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AI will consume 25% of US electricity by 2030 - ARM CEO Rene Haas

AI will consume 25% of US electricity by 2030 - ARM CEO Rene Haas
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Rene Haas, CEO of ARM, stated that by 2030, artificial intelligence could consume 25% of the electricity in the United States. Currently, AI data processing centers consume 4% of the electricity. He believes that without a significant increase in efficiency and/or significant strengthening of government regulation, the current trend of AI development will not be sustainable.

According to the January report of the International Energy Agency, which states that ChatGPT consumes approximately 2.9 kWh of electricity per request, which is 10 times more than standard Google search. Therefore, if Google fully switched its search to AI, the company would consume at least 11 TWh of electricity per year, instead of the current 1 TWh.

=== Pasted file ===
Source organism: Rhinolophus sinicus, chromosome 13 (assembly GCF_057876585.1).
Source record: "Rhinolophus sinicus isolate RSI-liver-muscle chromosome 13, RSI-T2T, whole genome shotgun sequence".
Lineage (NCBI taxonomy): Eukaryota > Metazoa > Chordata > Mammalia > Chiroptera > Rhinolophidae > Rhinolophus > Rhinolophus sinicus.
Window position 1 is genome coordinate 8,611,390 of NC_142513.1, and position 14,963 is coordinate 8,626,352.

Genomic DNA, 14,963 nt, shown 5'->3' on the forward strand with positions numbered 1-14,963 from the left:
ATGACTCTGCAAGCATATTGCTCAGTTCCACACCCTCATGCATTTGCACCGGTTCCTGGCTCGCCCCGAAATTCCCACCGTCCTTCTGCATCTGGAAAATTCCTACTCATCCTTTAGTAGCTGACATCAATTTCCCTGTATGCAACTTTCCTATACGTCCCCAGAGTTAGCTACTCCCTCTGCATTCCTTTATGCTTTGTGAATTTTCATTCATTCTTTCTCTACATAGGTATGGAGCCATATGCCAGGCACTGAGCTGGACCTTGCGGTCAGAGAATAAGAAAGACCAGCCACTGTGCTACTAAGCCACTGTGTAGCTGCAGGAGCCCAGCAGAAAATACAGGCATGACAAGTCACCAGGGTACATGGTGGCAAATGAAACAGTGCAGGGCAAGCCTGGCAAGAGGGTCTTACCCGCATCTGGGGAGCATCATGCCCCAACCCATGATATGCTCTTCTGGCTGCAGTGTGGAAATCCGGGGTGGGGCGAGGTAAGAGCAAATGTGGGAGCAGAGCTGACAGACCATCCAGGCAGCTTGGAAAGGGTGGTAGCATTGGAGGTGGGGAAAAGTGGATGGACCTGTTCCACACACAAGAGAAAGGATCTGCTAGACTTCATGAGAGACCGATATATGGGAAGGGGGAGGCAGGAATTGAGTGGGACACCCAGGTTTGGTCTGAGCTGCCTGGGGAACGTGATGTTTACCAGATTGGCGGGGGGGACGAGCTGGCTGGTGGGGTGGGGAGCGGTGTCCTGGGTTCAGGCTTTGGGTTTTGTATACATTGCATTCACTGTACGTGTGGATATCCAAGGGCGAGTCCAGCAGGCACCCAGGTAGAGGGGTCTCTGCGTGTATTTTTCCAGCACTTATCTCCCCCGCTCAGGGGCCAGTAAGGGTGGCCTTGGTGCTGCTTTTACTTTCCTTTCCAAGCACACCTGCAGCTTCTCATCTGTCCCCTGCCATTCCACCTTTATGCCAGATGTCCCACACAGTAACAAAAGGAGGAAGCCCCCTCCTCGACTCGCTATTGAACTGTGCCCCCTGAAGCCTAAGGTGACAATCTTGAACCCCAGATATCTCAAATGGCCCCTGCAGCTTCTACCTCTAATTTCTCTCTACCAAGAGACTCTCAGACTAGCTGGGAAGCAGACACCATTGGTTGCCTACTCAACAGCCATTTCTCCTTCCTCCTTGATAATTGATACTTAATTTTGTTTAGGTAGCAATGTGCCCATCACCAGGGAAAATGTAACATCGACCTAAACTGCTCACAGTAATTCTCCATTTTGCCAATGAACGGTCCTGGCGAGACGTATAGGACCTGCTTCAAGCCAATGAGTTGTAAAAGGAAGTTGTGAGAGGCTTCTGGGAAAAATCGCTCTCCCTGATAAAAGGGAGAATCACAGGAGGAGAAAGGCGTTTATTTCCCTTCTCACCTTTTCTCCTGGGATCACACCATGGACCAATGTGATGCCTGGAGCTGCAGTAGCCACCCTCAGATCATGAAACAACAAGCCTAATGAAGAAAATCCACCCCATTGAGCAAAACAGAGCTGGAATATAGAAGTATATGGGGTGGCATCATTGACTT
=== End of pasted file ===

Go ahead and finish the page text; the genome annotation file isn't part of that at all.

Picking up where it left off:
The statement was made on the eve of the expected partnership agreement between the US and Japan in the field of artificial intelligence, as well as against the backdrop of recent developments, such as Sora by OpenAI, the current version of which, according to Factorial Funds estimates, requires at least one NVIDIA H100 graphics processor per hour to generate five minutes of video. One 700 W NVIDIA H100 consumes approximately 3740 kWh per year.

The US Energy Information Administration (EIA) stated that in 2022, the United States produced 4240 TWh, of which only 22% came from renewable sources. Consumption amounted to 3900 TWh.

Sustainable development should also take into account the likely increase in demand from other industries and the scales of consumption of renewable and non-renewable resources. Considering that the cost of electricity has nearly doubled since 1990, greater regulation seems justified.

Rene Haas expressed hope that the international partnership between Japan and the US will help reduce these extremely high power consumption estimates. However, corporate greed and demand for computing power are also international phenomena.

Source: Tom's Hardware

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